Ash wood is one of the toughest woods that are available on the market and ash trees can be found all over the world. There are between 45 and 65 different species of trees in the fraxinus family which are either medium or large sized trees. Most are deciduous but a few are evergreens and they can be found throughout the Northern Hemisphere in North America, Europe and Asia. There also ash trees found in Australia but they belong to the eucalyptus family.
The name comes from the Olde English æsc which means spear. The leaves of the tree are spiraled and produce seeds known as keys or helicopter seeds which contain a fruit called samara. Ash trees are a food source for several species of moths and butterflies and also the emerald ash borer beetle, an invasive species which has killed millions of trees in the past 20 years.
Ash trees can live for a long time. Several specimens in Europe are over 200 years old with the oldest believed to be about 860 years old in Sao Bartolomeu dos Galegos in Portugal. The U.S. has a 340 year old specimen located near Trenton, New Jersey. The tallest is about 166 feet high near Kelheim, Germany with several other European specimens standing over 100 feet tall. The tallest in the United States is a white ash about 147 feet tall that is located in the Mohawk Trail State Forest in Massachusetts.
Ash wood is a dense hardwood and is tough and strong but yet elastic. It is used to make sporting equipment like archery bows, baseball bats, tool handles, guitars and other objects that need high strength and resilience. It is also commonly used with staircases producing a hard-wearing long-lasting stair and ash wood is also commonly used for handrails and balusters due to its elasticity. Reclaimed ash wood is great for this. It is also common with office furniture. Ash wood has good machining qualities since it is easy to use with nails and screws. In the past this wood was commonly used with old cars for the frames or suspension as well as older aircraft but has since been replaced by aluminum and other lightweight metals. Only one automobile manufacturer, the Morgan Motor Company in Great Britain, still manufactures cars with ash bodies.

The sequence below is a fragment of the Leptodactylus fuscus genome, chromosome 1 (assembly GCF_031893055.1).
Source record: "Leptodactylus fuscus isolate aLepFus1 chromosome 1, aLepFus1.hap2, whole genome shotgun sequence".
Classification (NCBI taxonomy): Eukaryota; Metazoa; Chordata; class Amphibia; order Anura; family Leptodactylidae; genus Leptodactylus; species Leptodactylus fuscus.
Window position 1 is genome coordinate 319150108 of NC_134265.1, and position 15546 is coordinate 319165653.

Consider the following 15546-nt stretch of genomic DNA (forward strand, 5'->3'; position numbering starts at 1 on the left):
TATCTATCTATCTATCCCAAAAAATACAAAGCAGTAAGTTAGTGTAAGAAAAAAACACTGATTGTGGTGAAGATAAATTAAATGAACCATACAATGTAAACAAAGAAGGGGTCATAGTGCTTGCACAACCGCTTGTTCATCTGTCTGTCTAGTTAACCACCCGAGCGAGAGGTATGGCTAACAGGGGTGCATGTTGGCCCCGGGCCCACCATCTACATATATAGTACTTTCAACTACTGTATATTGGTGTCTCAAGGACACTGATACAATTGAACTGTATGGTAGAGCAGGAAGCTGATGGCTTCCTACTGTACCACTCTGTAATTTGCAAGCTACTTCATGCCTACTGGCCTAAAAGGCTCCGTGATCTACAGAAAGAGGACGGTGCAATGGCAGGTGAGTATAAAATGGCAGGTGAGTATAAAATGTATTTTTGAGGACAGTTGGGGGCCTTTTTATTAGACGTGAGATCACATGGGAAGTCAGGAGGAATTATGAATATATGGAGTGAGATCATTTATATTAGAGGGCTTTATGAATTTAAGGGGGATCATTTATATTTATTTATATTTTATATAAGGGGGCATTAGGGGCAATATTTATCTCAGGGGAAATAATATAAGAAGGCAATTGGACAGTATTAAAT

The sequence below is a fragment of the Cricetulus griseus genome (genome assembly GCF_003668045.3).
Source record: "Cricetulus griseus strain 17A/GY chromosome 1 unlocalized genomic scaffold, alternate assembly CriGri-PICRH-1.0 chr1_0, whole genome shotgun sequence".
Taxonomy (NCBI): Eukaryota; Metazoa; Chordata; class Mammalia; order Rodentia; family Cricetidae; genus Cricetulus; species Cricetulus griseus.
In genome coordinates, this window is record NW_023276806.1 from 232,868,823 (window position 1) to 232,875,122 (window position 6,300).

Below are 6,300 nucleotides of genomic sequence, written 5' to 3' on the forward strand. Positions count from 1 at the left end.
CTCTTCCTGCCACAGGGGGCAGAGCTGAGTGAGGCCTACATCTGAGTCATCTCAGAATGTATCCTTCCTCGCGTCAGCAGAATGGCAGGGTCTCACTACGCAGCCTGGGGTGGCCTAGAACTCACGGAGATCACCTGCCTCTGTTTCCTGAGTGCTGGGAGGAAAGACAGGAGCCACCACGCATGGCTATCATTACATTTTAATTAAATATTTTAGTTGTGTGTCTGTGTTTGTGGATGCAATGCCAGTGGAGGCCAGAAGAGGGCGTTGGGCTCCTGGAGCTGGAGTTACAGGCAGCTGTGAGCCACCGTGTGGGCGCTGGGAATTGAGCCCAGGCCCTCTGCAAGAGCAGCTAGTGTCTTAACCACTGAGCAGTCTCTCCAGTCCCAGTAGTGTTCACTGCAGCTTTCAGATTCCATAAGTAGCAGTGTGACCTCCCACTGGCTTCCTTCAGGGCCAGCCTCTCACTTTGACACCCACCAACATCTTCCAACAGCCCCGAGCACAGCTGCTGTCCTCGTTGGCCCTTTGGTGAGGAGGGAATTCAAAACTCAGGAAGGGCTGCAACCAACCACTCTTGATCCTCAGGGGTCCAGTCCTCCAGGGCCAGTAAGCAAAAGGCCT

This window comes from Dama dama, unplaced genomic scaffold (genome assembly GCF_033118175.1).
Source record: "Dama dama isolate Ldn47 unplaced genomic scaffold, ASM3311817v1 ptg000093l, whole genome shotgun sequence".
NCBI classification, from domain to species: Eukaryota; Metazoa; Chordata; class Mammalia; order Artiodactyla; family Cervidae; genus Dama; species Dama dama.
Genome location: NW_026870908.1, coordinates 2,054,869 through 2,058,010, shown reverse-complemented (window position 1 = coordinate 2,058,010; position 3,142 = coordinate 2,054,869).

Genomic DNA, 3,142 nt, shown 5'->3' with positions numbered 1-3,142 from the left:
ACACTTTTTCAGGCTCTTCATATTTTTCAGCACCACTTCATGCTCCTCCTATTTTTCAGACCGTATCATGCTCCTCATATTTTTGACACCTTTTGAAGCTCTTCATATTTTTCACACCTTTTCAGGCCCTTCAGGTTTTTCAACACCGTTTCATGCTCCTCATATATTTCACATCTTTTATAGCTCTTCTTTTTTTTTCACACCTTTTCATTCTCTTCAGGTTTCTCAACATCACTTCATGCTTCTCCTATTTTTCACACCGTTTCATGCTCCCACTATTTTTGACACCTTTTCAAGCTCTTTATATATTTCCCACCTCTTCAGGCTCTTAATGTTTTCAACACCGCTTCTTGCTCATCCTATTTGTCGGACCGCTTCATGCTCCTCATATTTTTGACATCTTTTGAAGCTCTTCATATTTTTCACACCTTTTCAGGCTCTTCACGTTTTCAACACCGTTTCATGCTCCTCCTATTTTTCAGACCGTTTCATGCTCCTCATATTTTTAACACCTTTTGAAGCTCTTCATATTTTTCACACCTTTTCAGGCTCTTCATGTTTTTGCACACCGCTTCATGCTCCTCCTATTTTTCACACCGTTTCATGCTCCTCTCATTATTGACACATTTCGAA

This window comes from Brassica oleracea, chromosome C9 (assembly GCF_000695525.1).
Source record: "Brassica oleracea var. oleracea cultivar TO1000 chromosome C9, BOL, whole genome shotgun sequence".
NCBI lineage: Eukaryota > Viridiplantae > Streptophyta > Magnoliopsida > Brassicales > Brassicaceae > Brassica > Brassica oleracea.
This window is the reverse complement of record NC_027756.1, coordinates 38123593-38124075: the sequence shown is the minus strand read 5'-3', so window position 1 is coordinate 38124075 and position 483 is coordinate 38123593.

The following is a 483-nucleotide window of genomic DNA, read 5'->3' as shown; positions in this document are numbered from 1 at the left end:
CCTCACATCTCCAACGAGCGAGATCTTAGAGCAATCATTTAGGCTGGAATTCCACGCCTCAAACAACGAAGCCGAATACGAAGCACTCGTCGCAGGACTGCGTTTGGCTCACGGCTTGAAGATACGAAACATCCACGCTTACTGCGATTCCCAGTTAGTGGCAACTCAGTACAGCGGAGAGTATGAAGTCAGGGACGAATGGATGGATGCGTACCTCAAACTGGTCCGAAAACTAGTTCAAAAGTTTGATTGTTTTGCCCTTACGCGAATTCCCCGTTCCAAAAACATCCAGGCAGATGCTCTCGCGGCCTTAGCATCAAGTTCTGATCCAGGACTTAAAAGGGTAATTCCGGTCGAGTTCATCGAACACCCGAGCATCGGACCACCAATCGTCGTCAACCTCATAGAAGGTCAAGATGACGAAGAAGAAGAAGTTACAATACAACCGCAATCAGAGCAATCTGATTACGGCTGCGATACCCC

Outdoor enthusiasts love this wood. It lights and burns easily making it popular for firewood and it is great for barbecuing since it produces a moderate and constant heat. Decorative green ash trees are commonly found along streets in the US. The inner bark of blue ash trees are used to make some of the finest blue dyes in the world. The leaves of the trees are favorite foods of cows, goats and rabbits and they can be preserved even after being cut off making great wintertime meals for animals.
Myths involving the ash tree are common in Europe. The Norse believed that a sugary substance that came from ash trees was fermented into their Mead of Inspiration or the product of a wise man who was killed and his blood was mixed with honey. Everyone who was said to drink it became a poet or a scholar. It was stolen by Odin who gave it to the gods and in return the gods gifted poetry to mankind. In more modern times the Irish believe that the shadow of an ash tree can damage crops. In Europe it was believed that snakes could be repelled by ash leaves or by drawing a circle with an ash branch. The English believed that the ash tree could cure warts and rickets but not everyone would find the tree helpful. They also called ash trees widowmakers since the branches could drop at any time without warning.